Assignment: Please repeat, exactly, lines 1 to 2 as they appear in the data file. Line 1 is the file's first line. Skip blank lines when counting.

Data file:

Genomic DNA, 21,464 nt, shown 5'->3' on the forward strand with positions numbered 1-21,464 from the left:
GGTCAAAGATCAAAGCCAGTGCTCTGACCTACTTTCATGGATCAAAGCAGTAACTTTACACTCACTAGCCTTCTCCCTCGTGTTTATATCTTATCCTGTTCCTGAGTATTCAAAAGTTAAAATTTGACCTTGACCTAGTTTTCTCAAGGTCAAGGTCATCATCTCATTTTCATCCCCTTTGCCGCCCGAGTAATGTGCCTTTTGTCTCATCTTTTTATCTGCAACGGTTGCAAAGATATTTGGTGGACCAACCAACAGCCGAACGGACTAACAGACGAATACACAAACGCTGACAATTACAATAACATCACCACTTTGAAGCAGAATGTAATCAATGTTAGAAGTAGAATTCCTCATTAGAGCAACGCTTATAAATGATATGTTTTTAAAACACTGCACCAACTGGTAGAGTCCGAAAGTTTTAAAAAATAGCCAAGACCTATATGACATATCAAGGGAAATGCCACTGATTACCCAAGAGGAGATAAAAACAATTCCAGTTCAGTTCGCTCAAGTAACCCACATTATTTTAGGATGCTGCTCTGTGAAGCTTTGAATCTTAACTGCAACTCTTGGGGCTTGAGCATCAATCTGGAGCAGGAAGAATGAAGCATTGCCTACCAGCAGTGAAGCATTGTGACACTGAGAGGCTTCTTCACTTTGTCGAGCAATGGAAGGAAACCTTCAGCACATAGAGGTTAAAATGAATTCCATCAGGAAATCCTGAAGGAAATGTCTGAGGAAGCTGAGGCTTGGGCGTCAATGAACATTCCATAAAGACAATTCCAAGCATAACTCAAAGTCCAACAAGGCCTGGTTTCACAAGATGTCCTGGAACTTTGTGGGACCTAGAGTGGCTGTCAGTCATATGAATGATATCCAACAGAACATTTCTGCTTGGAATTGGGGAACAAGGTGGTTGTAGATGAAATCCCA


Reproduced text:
Genomic DNA, 21,464 nt, shown 5'->3' on the forward strand with positions numbered 1-21,464 from the left:
GGTCAAAGATCAAAGCCAGTGCTCTGACCTACTTTCATGGATCAAAGCAGTAACTTTACACTCACTAGCCTTCTCCCTCGTGTTTATATCTTATCCTGTTCCTGAGTATTCAAAAGTTAAAATTTGACCTTGACCTAGTTTTCTCAAGGTCAAGGTCATCATCTCATTTTCATCCCCTTTGCCGCCCGAGTAATGTGCCTTTTGTCTCATCTTTTTATCTGCAACGGTTGCAAAGATATTTGGTGGACCAACCAACAGCCGAACGGACTAACAGACGAATACACAAACGCTGACAATTACAATAACATCACCACTTTGAAGCAGAATGTAATCAATGTTAGAAGTAGAATTCCTCATTAGAGCAACGCTTATAAATGATATGTTTTTAAAACACTGCACCAACTGGTAGAGTCCGAAAGTTTTAAAAAATAGCCAAGACCTATATGACATATCAAGGGAAATGCCACTGATTACCCAAGAGGAGATAAAAACAATTCCAGTTCAGTTCGCTCAAGTAACCCACATTATTTTAGGATGCTGCTCTGTGAAGCTTTGAATCTTAACTGCAACTCTTGGGGCTTGAGCATCAATCTGGAGCAGGAAGAATGAAGCATTGCCTACCAGCAGTGAAGCATTGTGACACTGAGAGGCTTCTTCACTTTGTCGAGCAATGGAAGGAAACCTTCAGCACATAGAGGTTAAAATGAATTCCATCAGGAAATCCTGAAGGAAATGTCTGAGGAAGCTGAGGCTTGGGCGTCAATGAACATTCCATAAAGACAATTCCAAGCATAACTCAAAGTCCAACAAGGCCTGGTTTCACAAGATGTCCTGGAACTTTGTGGGACCTAGAGTGGCTGTCAGTCATATGAATGATATCCAACAGAACATTTCTGCTTGGAATTGGGGAACAAGGTGGTTGTAGATGAAATCCCA